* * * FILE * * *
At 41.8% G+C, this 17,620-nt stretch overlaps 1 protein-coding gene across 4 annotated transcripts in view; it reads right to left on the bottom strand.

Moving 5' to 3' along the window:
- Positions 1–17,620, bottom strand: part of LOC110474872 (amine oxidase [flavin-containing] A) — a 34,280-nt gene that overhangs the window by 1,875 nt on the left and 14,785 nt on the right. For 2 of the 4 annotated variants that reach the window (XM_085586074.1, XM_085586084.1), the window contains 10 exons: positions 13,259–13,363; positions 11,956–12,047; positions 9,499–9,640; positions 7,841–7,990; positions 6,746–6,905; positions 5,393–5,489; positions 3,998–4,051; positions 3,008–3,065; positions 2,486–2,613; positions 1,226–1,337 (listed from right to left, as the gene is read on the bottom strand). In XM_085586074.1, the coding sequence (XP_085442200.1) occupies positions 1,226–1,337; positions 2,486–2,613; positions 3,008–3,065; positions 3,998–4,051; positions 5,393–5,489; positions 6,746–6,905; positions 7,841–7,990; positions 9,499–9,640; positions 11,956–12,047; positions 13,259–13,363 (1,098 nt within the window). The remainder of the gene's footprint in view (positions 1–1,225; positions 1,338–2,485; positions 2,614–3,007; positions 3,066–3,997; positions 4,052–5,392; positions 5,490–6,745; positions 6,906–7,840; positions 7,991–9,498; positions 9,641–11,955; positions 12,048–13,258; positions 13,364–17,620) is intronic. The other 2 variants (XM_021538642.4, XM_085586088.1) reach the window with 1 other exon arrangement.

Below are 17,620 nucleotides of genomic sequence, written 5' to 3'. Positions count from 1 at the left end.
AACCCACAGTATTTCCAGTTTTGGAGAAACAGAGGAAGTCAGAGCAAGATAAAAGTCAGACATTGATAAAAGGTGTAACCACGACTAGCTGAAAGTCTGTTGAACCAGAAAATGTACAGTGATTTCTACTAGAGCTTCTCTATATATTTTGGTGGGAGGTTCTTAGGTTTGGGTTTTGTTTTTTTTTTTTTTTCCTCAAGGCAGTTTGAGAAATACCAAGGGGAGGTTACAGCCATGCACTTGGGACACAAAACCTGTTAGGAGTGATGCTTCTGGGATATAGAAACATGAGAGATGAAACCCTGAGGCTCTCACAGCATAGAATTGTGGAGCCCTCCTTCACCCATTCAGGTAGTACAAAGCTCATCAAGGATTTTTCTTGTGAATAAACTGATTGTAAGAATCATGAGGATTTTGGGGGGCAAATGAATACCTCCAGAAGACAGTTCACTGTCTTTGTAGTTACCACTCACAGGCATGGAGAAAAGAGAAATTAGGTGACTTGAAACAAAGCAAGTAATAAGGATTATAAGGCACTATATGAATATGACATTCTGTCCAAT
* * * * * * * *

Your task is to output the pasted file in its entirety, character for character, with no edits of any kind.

At 41.8% G+C, this 17,620-nt stretch overlaps 1 protein-coding gene across 4 annotated transcripts in view; it reads right to left on the bottom strand.

Moving 5' to 3' along the window:
- Positions 1–17,620, bottom strand: part of LOC110474872 (amine oxidase [flavin-containing] A) — a 34,280-nt gene that overhangs the window by 1,875 nt on the left and 14,785 nt on the right. For 2 of the 4 annotated variants that reach the window (XM_085586074.1, XM_085586084.1), the window contains 10 exons: positions 13,259–13,363; positions 11,956–12,047; positions 9,499–9,640; positions 7,841–7,990; positions 6,746–6,905; positions 5,393–5,489; positions 3,998–4,051; positions 3,008–3,065; positions 2,486–2,613; positions 1,226–1,337 (listed from right to left, as the gene is read on the bottom strand). In XM_085586074.1, the coding sequence (XP_085442200.1) occupies positions 1,226–1,337; positions 2,486–2,613; positions 3,008–3,065; positions 3,998–4,051; positions 5,393–5,489; positions 6,746–6,905; positions 7,841–7,990; positions 9,499–9,640; positions 11,956–12,047; positions 13,259–13,363 (1,098 nt within the window). The remainder of the gene's footprint in view (positions 1–1,225; positions 1,338–2,485; positions 2,614–3,007; positions 3,066–3,997; positions 4,052–5,392; positions 5,490–6,745; positions 6,906–7,840; positions 7,991–9,498; positions 9,641–11,955; positions 12,048–13,258; positions 13,364–17,620) is intronic. The other 2 variants (XM_021538642.4, XM_085586088.1) reach the window with 1 other exon arrangement.

Below are 17,620 nucleotides of genomic sequence, written 5' to 3'. Positions count from 1 at the left end.
AACCCACAGTATTTCCAGTTTTGGAGAAACAGAGGAAGTCAGAGCAAGATAAAAGTCAGACATTGATAAAAGGTGTAACCACGACTAGCTGAAAGTCTGTTGAACCAGAAAATGTACAGTGATTTCTACTAGAGCTTCTCTATATATTTTGGTGGGAGGTTCTTAGGTTTGGGTTTTGTTTTTTTTTTTTTTTCCTCAAGGCAGTTTGAGAAATACCAAGGGGAGGTTACAGCCATGCACTTGGGACACAAAACCTGTTAGGAGTGATGCTTCTGGGATATAGAAACATGAGAGATGAAACCCTGAGGCTCTCACAGCATAGAATTGTGGAGCCCTCCTTCACCCATTCAGGTAGTACAAAGCTCATCAAGGATTTTTCTTGTGAATAAACTGATTGTAAGAATCATGAGGATTTTGGGGGGCAAATGAATACCTCCAGAAGACAGTTCACTGTCTTTGTAGTTACCACTCACAGGCATGGAGAAAAGAGAAATTAGGTGACTTGAAACAAAGCAAGTAATAAGGATTATAAGGCACTATATGAATATGACATTCTGTCCAAT